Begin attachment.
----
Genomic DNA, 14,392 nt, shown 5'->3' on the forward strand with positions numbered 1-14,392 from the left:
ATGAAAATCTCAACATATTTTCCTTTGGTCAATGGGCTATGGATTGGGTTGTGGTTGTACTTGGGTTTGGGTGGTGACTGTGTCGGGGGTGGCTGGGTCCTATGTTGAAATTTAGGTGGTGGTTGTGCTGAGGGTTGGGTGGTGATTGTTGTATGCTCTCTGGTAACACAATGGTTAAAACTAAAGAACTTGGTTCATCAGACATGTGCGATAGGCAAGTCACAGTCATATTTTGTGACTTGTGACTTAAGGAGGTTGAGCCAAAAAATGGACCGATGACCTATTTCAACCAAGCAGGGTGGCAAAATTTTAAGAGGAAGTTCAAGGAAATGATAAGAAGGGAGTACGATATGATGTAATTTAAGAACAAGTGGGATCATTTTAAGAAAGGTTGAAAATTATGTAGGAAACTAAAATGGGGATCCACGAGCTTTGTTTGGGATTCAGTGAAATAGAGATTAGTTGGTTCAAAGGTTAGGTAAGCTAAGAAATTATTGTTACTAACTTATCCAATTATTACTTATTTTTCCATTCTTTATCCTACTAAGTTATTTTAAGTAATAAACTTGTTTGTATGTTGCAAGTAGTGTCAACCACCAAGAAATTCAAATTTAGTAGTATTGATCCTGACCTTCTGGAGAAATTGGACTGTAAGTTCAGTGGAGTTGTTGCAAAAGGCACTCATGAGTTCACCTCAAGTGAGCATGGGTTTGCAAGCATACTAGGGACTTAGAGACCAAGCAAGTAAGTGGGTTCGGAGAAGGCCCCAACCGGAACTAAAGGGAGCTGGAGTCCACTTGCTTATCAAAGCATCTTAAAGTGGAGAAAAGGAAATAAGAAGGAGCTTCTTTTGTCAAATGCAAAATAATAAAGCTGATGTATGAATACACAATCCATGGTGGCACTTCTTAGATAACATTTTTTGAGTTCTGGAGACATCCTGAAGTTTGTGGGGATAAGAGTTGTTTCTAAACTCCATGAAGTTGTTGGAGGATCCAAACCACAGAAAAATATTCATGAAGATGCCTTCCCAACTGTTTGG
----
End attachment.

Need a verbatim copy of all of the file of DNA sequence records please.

Genomic DNA, 14,392 nt, shown 5'->3' on the forward strand with positions numbered 1-14,392 from the left:
ATGAAAATCTCAACATATTTTCCTTTGGTCAATGGGCTATGGATTGGGTTGTGGTTGTACTTGGGTTTGGGTGGTGACTGTGTCGGGGGTGGCTGGGTCCTATGTTGAAATTTAGGTGGTGGTTGTGCTGAGGGTTGGGTGGTGATTGTTGTATGCTCTCTGGTAACACAATGGTTAAAACTAAAGAACTTGGTTCATCAGACATGTGCGATAGGCAAGTCACAGTCATATTTTGTGACTTGTGACTTAAGGAGGTTGAGCCAAAAAATGGACCGATGACCTATTTCAACCAAGCAGGGTGGCAAAATTTTAAGAGGAAGTTCAAGGAAATGATAAGAAGGGAGTACGATATGATGTAATTTAAGAACAAGTGGGATCATTTTAAGAAAGGTTGAAAATTATGTAGGAAACTAAAATGGGGATCCACGAGCTTTGTTTGGGATTCAGTGAAATAGAGATTAGTTGGTTCAAAGGTTAGGTAAGCTAAGAAATTATTGTTACTAACTTATCCAATTATTACTTATTTTTCCATTCTTTATCCTACTAAGTTATTTTAAGTAATAAACTTGTTTGTATGTTGCAAGTAGTGTCAACCACCAAGAAATTCAAATTTAGTAGTATTGATCCTGACCTTCTGGAGAAATTGGACTGTAAGTTCAGTGGAGTTGTTGCAAAAGGCACTCATGAGTTCACCTCAAGTGAGCATGGGTTTGCAAGCATACTAGGGACTTAGAGACCAAGCAAGTAAGTGGGTTCGGAGAAGGCCCCAACCGGAACTAAAGGGAGCTGGAGTCCACTTGCTTATCAAAGCATCTTAAAGTGGAGAAAAGGAAATAAGAAGGAGCTTCTTTTGTCAAATGCAAAATAATAAAGCTGATGTATGAATACACAATCCATGGTGGCACTTCTTAGATAACATTTTTTGAGTTCTGGAGACATCCTGAAGTTTGTGGGGATAAGAGTTGTTTCTAAACTCCATGAAGTTGTTGGAGGATCCAAACCACAGAAAAATATTCATGAAGATGCCTTCCCAACTGTTTGG